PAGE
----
AIDS charity raises $1 million and "dead" celebs live!
LOS ANGELES (Reuters) - It took longer than many thought -- and comedians had a laugh at their expense -- but singer Alicia Keys and her celebrity friends raised $1 million for an AIDS charity and, with it, lived to tweet again.
Keys and her Keep a Child Alive charity co-founder Leigh Blake on Monday said their widely-followed "digital death" campaign reached its $1 million goal after pharmaceutical entrepreneur Stewart Rahr pitched in $500,000.
At stake, along with raising funds to help millions of children and families living with AIDs in Africa and India, were the digital lives of celebrities who vowed to stay off social networking websites Twitter and Facebook until the $1 million was raised.
The celebrities included Justin Timberlake, Ryan Seacrest, Lady Gaga, Kim Kardashian and Usher. Their campaign launched on World AIDS Day, December 1, amid great fan fare with the expectation it would quickly reach its goal.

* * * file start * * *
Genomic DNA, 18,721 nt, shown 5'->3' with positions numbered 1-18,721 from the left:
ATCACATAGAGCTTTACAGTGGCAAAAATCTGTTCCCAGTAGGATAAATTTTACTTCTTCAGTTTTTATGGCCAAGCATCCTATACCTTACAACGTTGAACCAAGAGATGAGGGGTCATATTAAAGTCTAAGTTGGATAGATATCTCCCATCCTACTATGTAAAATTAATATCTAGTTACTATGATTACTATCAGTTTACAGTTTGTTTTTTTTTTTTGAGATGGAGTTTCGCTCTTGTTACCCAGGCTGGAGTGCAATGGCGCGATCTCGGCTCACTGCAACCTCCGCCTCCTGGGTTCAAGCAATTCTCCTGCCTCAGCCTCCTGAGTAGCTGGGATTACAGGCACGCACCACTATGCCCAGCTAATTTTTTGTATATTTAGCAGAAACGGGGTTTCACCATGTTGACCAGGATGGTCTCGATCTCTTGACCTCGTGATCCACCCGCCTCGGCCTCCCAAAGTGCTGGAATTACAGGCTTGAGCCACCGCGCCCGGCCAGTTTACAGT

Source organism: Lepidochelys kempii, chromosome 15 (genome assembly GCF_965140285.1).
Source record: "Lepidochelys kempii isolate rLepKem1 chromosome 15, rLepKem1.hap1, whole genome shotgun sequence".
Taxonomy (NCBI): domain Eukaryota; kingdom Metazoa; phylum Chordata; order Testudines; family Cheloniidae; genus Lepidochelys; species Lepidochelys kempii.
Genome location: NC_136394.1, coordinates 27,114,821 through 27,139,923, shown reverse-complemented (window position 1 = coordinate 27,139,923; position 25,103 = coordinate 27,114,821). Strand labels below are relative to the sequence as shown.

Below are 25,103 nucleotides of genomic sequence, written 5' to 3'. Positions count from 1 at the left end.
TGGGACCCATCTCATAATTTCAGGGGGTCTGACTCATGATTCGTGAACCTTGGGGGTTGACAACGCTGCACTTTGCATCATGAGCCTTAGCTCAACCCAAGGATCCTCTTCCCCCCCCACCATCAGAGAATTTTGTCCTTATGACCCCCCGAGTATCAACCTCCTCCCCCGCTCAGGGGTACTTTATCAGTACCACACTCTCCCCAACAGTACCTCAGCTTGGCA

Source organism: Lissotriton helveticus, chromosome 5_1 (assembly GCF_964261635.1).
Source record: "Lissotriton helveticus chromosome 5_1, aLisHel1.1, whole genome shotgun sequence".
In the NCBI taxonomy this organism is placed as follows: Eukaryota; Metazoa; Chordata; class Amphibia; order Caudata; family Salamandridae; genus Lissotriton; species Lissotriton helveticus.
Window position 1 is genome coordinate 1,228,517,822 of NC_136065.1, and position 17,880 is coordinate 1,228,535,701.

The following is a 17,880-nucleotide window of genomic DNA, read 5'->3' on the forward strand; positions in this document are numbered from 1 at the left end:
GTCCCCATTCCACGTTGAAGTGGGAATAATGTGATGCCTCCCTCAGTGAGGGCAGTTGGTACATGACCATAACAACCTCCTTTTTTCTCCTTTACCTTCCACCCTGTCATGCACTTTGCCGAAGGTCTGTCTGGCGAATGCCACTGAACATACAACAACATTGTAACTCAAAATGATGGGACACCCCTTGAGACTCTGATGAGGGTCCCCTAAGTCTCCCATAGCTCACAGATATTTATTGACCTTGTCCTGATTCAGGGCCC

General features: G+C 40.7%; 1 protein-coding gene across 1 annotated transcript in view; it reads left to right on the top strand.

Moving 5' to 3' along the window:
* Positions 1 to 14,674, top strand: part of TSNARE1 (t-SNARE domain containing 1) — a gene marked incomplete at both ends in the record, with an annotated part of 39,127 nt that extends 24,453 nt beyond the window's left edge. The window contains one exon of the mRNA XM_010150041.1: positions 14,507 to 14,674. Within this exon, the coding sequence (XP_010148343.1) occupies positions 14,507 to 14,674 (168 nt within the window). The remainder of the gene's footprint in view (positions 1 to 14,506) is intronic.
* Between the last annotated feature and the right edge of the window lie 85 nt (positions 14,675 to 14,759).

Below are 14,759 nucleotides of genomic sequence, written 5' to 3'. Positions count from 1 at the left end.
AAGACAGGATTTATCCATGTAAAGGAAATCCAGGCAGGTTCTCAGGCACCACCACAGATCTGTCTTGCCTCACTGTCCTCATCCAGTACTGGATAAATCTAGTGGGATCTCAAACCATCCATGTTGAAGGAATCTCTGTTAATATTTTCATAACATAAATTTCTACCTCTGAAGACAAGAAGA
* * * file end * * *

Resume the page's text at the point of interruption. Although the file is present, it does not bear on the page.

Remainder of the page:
After all, the celebrities all have millions of fans. Lady Gaga boasts 7.3 million followers on Twitter, alone. Justin Timberlake has 3.6 million, and Seacrest has 3.7 million.
Problem was, it took longer than many celebrity watchers thought, and as donations reached only $100,000 then $200,000, the stars became the butt of jokes on the Web, TV and radio. Their popularity -- or lack thereof -- was questioned, as was their fans' desire to keep them digitally dead.
But on Monday, the stars emerged from their coffins.
"So stoked to be back on twitter! Special shout out to Stewie Rah Rah for his generous donation," Seacrest tweeted.
"I'm back from the dead! Thank you all so much for your donations and contributions! I have missed u all so much!!!," Kardashian posted on Twitter.
For its part, Keep a Child Alive said, "although we never expected to raise $1 million overnight, we are completely blown away that we were able to achieve our goal in less than a week." The group said more than 3,600 people participated in the campaign by sacrificing their own digital lives.
Rahr owned and operated a New York-based pharmaceutical distribution business that he recently sold. He learned of Keep a Child Alive earlier this year, the charity said.
(Reporting by Bob Tourtellotte; Editing by Zorianna Kit)
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